Some unsolicited feedback for the Fields project from my time with the REST API project

Capturing advice I left for the sands of time.

  1. Set a clear mission statement for the project. This will give clarity to the problem you’re solving, what to say yes to, and what to say no to. You ideally want to avoid crises of faith late in the project.
  2. For your contributors, clarify involvement expectations. When most contributors are doing so in their “free” time (e.g. not getting paid directly for it), it’s really difficult to budget for unlimited development scope. A little bit of proper project management goes a long way. I feel like WP-API is a much more sustainable project with four contributing developers than two. I would encourage you to have at least three.
  3. Model your data before writing code. What is a field? What attributes should it have and why? What is a control? What attributes should it have and why? When you dive into development before appropriately modeling your application, you run into these implementation details one by one, and burn a lot of time (waiting to) discuss them.
  4. Focus on clearing blockers above all else. Because you’re working on an open source project with contributors across many timezones, average time to feedback will optimistically be 6 hours. More likely, it will be 24-48 hours. This slow feedback cycle can kill progress on pull requests. As a project maintainer, prioritize giving feedback, clearing blockers, and making decisions.

How Fusion does agile

As a part of NYU Studio 20’s project with Storyful, I did an interview on how Fusion applies agile in its product development methodologies. For lack of a better word, this is the funnest thing I’ve written in a while — it encapsulates my current thinking on distributed teams, open source, and many topics in-between. It was originally published on Fusion Next.

What do you do in your role at Fusion?

As interim Director of Engineering, I consider my primarily responsibility to be very similar to a janitor — keep the lights on, clean up messes, and make sure things are happening in an orderly manner. And, when they aren’t, I jump in to get things back on track.

For instance, over the past week, I’ve:

  • Helped with on-boarding two new full-time employees.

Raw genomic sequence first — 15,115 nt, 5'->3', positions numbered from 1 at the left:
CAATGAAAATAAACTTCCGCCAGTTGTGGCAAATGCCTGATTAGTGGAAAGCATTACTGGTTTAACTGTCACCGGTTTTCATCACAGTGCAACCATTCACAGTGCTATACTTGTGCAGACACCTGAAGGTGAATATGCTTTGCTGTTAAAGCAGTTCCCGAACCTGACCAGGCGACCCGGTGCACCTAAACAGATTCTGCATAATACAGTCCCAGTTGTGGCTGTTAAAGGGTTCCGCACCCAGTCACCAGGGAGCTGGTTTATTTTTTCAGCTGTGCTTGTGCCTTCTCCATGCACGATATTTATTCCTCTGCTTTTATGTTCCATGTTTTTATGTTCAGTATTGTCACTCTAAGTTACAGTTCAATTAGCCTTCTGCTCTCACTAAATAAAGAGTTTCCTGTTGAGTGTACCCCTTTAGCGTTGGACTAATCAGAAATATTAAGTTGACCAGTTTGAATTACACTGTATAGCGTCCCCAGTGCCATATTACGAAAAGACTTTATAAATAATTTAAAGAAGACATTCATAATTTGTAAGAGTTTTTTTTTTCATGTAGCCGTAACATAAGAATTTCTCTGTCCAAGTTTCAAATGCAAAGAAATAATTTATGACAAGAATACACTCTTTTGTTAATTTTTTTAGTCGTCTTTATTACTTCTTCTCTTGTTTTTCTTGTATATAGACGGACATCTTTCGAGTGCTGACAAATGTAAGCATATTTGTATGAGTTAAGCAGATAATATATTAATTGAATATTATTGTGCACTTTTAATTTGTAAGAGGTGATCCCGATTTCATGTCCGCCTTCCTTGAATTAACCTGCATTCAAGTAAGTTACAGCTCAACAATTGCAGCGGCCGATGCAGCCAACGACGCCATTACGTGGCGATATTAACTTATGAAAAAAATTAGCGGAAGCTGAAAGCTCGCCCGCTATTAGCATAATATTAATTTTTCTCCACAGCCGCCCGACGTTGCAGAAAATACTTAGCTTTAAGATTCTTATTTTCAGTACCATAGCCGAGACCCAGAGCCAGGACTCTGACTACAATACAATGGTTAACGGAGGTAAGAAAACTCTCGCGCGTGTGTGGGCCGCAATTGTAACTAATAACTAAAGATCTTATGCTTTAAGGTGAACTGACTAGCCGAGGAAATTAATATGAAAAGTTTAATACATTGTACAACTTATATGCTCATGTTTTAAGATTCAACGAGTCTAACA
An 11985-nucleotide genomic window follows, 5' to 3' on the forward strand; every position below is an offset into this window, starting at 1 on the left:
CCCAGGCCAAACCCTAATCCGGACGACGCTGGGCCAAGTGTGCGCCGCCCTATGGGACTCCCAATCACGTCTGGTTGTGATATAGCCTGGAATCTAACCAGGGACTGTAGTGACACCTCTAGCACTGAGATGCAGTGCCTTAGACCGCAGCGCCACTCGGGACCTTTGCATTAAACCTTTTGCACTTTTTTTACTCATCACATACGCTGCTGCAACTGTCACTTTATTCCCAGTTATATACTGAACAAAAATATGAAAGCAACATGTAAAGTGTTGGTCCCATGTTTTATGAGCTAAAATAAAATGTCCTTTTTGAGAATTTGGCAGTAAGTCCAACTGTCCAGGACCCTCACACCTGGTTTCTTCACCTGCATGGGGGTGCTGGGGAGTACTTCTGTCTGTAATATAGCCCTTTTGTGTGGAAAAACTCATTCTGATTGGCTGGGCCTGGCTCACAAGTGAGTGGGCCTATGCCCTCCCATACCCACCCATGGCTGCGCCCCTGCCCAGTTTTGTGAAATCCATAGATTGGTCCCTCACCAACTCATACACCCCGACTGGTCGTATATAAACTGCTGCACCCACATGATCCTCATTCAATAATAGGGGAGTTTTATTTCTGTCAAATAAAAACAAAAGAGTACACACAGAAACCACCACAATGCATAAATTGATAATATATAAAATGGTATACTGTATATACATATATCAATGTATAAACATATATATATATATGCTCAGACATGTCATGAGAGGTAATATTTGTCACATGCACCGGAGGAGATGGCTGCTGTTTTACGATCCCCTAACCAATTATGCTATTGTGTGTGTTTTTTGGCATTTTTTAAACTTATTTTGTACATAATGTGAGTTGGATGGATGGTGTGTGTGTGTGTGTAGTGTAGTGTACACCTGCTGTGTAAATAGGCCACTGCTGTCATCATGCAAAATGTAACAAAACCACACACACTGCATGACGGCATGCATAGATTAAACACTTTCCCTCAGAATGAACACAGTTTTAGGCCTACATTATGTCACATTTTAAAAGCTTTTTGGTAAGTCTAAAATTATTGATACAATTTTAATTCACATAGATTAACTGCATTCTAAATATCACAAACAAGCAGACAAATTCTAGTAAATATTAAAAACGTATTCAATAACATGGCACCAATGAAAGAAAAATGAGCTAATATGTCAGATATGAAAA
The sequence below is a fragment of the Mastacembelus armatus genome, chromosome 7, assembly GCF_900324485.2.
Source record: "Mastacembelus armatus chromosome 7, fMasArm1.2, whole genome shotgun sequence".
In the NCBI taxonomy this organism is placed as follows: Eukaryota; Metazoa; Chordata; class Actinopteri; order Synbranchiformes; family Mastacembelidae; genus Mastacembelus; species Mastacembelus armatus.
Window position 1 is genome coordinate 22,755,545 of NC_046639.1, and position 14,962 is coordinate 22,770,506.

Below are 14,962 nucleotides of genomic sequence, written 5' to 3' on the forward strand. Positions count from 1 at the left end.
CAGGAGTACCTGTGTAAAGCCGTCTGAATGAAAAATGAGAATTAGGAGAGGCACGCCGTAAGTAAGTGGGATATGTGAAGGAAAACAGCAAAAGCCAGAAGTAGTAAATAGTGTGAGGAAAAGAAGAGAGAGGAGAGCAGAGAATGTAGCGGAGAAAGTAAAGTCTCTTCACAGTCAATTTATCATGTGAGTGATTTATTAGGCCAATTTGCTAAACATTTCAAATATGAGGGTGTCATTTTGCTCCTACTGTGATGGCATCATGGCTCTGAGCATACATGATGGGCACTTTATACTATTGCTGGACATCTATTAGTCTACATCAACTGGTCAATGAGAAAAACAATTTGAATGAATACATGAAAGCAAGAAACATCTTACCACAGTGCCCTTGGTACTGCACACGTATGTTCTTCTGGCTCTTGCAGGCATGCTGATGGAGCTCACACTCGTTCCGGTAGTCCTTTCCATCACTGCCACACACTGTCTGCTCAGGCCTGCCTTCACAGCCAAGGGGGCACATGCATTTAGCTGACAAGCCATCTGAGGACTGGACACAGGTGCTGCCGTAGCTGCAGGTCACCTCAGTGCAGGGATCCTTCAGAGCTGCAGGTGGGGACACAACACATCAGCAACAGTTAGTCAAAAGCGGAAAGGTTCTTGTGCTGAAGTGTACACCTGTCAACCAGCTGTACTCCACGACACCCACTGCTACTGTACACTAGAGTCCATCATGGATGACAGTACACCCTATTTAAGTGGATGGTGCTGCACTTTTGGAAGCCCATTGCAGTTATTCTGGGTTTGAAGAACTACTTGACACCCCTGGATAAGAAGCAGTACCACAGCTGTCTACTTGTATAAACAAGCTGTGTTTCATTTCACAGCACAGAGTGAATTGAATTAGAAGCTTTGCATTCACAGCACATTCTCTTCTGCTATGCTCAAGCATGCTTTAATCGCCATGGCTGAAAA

• Reviewed and provided feedback on code written by potential hires on trial.
  • Edited job descriptions to go with the positions we’re hiring for.
  • Reviewed and deployed code from Fusion’s engineering team.
  • Worked with editorial to figure out the best way to do X, Y, or Z
  • Stayed up late to build a new feature for editorial, the night before the story ran.
  • Wrote code for a variety of bug fixes, feature tweaks, etc.
  • Wrote Github issues for problems we want to solve over the next few months, and need product definition and UX for.

Really, it’s anything that needs to be done to keep the team on track and working on the right things.

How does Fusion use agile in its development processes?

Before we make too many assumptions, let me frame the conversation. I think Agile™, as a formal process with right and wrong procedures, is bullshit. To me, agile means the minimum process needed to ship code that exceeds product goals. What that process specifically is depends on the composition of the team and what we’re working on.

Many digital news organizations publish an article when it’s good enough to go, and then revise from there. This is in contrast to print publications, where you can’t edit a story after it’s been printed. In a similar vein, the proper way to ship web software is to deploy your Minimum Viable Product and iterate, fixing bugs and tweaking features. Your development process should foster this process — just like it shouldn’t take 15 minutes for an article edit to appear on your website, it shouldn’t take two hours for your bug fix to make it to production.

Fusion is still experimenting radically with it’s “agile” process. Our two leading tools right now are Slack and Github.

We have two Slack organizations: Fusion Product for technology and product, and Fusion Digital for editorial. Given how easy it is to simply strike up a conversation with anyone, I cannot imagine being in an office of the same number of people, having to go over to someone’s desk, see that they’re not there, etc. etc.

However, Slack comes with costs too. It can be very easy to become overwhelmed by the number of conversations happening that you’re inadvertently following along. Also, text is a low-bandwidth form of communication, where subtlety is lost.

For the technology team, because our work is so closely tied to the products we’re building, Github issues are the best place to have conversations. Currently, we have repos for each product we’re responsible for, as well as a “Fusion for the Future” repo for discussing future projects, and a “Let’s UX This Puppy Up” repo for UX / design requests and our style guide. To add a light project management layer to our repos (e.g. determining which state each issue is in), we are using Huboard.

The goal for our Github repos is that no one should ever have to wonder what’s next to work on. Backlogs should be chock-full of well-scoped issues and features to pick from.

One of Storyful’s biggest problems is communication between departments. How do you overcome this obstacle?

I love this question! It’s right up my alley.

One of my favorite phrases from my days at Automattic is “communication is the oxygen of a distributed company.” Meaning, the success of a company is directly correlated to its ability to communicate. And, if a company is struggling, it’s probably because communication is breaking down in some way.

Given this assumption about the importance of communication, it begs the question: how do you communicate well? For me, it boils down to these things:

  1. Use the appropriate medium.